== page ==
Got ashy, patchy, red, peeling, itchy, flaking or just plain ‘ol uncomfortable skin? Regardless of your exact skin ailment, dry, itchy skin can drive you insane. And unfortunately, slathering on moisturizers can only help so much.
If your condition is truly troubling you, you may want to make a dermatologist appointment (especially since there are some conditions that no amount of home TLC can fix).
Here are some top home skin-soothers you can give a try:
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1. Don’t use anything that says “soap.”
Washing your dry skin with soap and water strips away the skin’s protective natural oils along with dirt and grime.
The natural solution: Switch to cleansing creams, gentle skin cleansers or bath or shower gels with moisturizers, not harsh soap. Your skin should feel soft and smooth after washing, never tight or dry. Experiment with several brands until you find the right one.
“Use fragrance-free, non-detergent, neutral-pH products to cleanse your skin,” says Monica K. Bedi, M.D., a Florida-based dermatologist.
An extra natural tip: Try aloe or a tepid water-oatmeal mixture on the irritated area.
2. Moisturize, moisturize, moisturize
The problem: About 75% of dry skin problems can be solved with one step, says dermatologist Morgan P. O’Donoghue: “After bathing in tepid water, moisturize immediately to help trap water in the surface cells, then pat dry.”
The natural solution: Try using thicker creams – like Eucerin, Cetaphil or Lubriderm – which can work better than lotions. Also, look for cosmetics with moisturizers. If your skin is extremely dry, apply cocoa butter, almond or vitamin E oil right after your shower or bath, while it’s still moist. Oil has more staying power than moisturizers and prevents water evaporation.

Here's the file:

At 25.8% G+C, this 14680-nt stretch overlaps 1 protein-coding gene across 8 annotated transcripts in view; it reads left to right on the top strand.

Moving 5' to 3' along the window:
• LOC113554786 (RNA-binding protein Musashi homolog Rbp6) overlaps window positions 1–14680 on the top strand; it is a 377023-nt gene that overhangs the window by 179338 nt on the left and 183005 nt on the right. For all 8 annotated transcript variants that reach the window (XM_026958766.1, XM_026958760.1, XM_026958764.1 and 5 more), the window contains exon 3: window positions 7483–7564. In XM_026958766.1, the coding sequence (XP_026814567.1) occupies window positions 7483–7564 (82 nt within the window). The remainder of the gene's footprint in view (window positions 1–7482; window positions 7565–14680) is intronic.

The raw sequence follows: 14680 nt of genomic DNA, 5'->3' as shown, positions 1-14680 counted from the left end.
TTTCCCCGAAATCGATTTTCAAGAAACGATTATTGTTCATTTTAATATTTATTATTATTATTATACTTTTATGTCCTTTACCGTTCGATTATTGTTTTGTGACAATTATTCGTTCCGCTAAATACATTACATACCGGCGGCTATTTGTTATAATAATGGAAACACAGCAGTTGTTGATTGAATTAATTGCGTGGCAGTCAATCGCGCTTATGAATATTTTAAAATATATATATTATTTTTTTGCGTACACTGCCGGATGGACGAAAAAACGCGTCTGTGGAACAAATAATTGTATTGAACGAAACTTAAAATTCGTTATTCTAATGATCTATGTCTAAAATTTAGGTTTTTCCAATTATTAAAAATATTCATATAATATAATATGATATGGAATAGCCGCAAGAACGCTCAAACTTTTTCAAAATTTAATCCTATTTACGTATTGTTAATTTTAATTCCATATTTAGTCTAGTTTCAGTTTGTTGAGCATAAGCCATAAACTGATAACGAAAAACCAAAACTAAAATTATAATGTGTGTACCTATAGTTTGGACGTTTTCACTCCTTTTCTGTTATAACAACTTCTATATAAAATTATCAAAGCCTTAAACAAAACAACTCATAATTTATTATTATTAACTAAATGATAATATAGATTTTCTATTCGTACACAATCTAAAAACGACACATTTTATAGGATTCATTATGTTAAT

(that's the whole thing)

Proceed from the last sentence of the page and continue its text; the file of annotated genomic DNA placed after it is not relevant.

An extra natural tip: Ditch that washcloth – it may irritate very dry skin. Instead, use your hands, a sponge, or a VERY soft facial brush.
3. Moisturize Your Home
The problem: Many homes, especially during the cooler months, can create an environment that isn’t very kind to skin, considering the drying effects of drier air and having home heaters on.
The natural solution: Keep your home between 68 and 75 degrees, and use a portable humidifier to maintain moisture levels at 40%-50%. Note that tabletop humidifiers work for a single room, but require frequent fillings, sometimes several times a day, and also need careful cleaning to prevent growth of bacteria and fungi in the tank. Put it in your bedroom to hydrate your skin as you sleep.
An extra natural tip: If you have severely dry skin or live in an arid climate, consider installing a humidifier that’s built into your forced air heating and cooling system. It’s costlier but may be worth it in the long run.
4. Watch What You Wear
The problem: Some fabrics allow the skin to breathe easier than other. Also, certain detergents can irritate sensitive, dry skin.
The natural solution: Wear more cotton and silk, which allow for more air flow to and from your skin.
An extra natural tip: Use fragrance-free detergents that won’t irritate. Feel free to skip fabric softeners, unless their specifically made for sensitive skin.